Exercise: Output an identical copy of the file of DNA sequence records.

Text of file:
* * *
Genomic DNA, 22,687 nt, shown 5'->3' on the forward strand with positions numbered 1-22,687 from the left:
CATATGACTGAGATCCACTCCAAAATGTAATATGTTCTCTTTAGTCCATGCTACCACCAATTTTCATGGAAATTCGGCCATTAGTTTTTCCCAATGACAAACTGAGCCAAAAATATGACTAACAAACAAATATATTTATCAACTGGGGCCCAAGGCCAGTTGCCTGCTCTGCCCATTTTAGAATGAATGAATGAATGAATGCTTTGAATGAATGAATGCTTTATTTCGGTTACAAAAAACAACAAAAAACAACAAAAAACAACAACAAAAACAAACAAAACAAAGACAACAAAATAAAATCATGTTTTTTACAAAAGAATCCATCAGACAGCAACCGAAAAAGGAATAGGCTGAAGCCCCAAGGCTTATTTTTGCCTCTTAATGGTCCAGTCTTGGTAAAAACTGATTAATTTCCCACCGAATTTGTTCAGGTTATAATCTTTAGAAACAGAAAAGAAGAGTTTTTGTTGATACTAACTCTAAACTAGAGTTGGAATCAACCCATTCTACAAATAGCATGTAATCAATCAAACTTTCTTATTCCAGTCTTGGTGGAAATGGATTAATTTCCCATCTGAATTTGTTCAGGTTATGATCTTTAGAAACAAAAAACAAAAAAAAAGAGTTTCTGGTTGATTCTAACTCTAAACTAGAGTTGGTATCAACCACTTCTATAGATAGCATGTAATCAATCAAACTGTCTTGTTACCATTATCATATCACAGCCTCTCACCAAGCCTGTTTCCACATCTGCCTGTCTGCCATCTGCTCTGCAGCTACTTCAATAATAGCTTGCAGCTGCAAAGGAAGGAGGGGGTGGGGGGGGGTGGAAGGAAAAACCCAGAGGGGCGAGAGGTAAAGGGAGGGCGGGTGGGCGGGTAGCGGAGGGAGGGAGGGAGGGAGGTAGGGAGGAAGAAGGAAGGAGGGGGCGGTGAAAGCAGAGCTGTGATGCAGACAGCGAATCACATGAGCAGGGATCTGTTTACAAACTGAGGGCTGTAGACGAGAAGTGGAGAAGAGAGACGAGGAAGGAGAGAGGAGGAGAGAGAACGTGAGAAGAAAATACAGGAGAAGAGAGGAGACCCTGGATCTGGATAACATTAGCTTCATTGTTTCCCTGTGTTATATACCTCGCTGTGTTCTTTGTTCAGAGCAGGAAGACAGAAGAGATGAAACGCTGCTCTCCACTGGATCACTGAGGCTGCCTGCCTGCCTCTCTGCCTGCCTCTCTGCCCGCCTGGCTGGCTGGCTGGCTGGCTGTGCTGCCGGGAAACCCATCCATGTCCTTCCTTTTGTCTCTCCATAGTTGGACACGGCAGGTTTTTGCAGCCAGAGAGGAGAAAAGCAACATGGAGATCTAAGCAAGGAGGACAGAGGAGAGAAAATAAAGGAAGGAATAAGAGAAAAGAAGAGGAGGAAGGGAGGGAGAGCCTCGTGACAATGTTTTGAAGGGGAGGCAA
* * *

Genomic DNA, 22,687 nt, shown 5'->3' on the forward strand with positions numbered 1-22,687 from the left:
CATATGACTGAGATCCACTCCAAAATGTAATATGTTCTCTTTAGTCCATGCTACCACCAATTTTCATGGAAATTCGGCCATTAGTTTTTCCCAATGACAAACTGAGCCAAAAATATGACTAACAAACAAATATATTTATCAACTGGGGCCCAAGGCCAGTTGCCTGCTCTGCCCATTTTAGAATGAATGAATGAATGAATGCTTTGAATGAATGAATGCTTTATTTCGGTTACAAAAAACAACAAAAAACAACAAAAAACAACAACAAAAACAAACAAAACAAAGACAACAAAATAAAATCATGTTTTTTACAAAAGAATCCATCAGACAGCAACCGAAAAAGGAATAGGCTGAAGCCCCAAGGCTTATTTTTGCCTCTTAATGGTCCAGTCTTGGTAAAAACTGATTAATTTCCCACCGAATTTGTTCAGGTTATAATCTTTAGAAACAGAAAAGAAGAGTTTTTGTTGATACTAACTCTAAACTAGAGTTGGAATCAACCCATTCTACAAATAGCATGTAATCAATCAAACTTTCTTATTCCAGTCTTGGTGGAAATGGATTAATTTCCCATCTGAATTTGTTCAGGTTATGATCTTTAGAAACAAAAAACAAAAAAAAAGAGTTTCTGGTTGATTCTAACTCTAAACTAGAGTTGGTATCAACCACTTCTATAGATAGCATGTAATCAATCAAACTGTCTTGTTACCATTATCATATCACAGCCTCTCACCAAGCCTGTTTCCACATCTGCCTGTCTGCCATCTGCTCTGCAGCTACTTCAATAATAGCTTGCAGCTGCAAAGGAAGGAGGGGGTGGGGGGGGGTGGAAGGAAAAACCCAGAGGGGCGAGAGGTAAAGGGAGGGCGGGTGGGCGGGTAGCGGAGGGAGGGAGGGAGGGAGGTAGGGAGGAAGAAGGAAGGAGGGGGCGGTGAAAGCAGAGCTGTGATGCAGACAGCGAATCACATGAGCAGGGATCTGTTTACAAACTGAGGGCTGTAGACGAGAAGTGGAGAAGAGAGACGAGGAAGGAGAGAGGAGGAGAGAGAACGTGAGAAGAAAATACAGGAGAAGAGAGGAGACCCTGGATCTGGATAACATTAGCTTCATTGTTTCCCTGTGTTATATACCTCGCTGTGTTCTTTGTTCAGAGCAGGAAGACAGAAGAGATGAAACGCTGCTCTCCACTGGATCACTGAGGCTGCCTGCCTGCCTCTCTGCCTGCCTCTCTGCCCGCCTGGCTGGCTGGCTGGCTGGCTGTGCTGCCGGGAAACCCATCCATGTCCTTCCTTTTGTCTCTCCATAGTTGGACACGGCAGGTTTTTGCAGCCAGAGAGGAGAAAAGCAACATGGAGATCTAAGCAAGGAGGACAGAGGAGAGAAAATAAAGGAAGGAATAAGAGAAAAGAAGAGGAGGAAGGGAGGGAGAGCCTCGTGACAATGTTTTGAAGGGGAGGCAA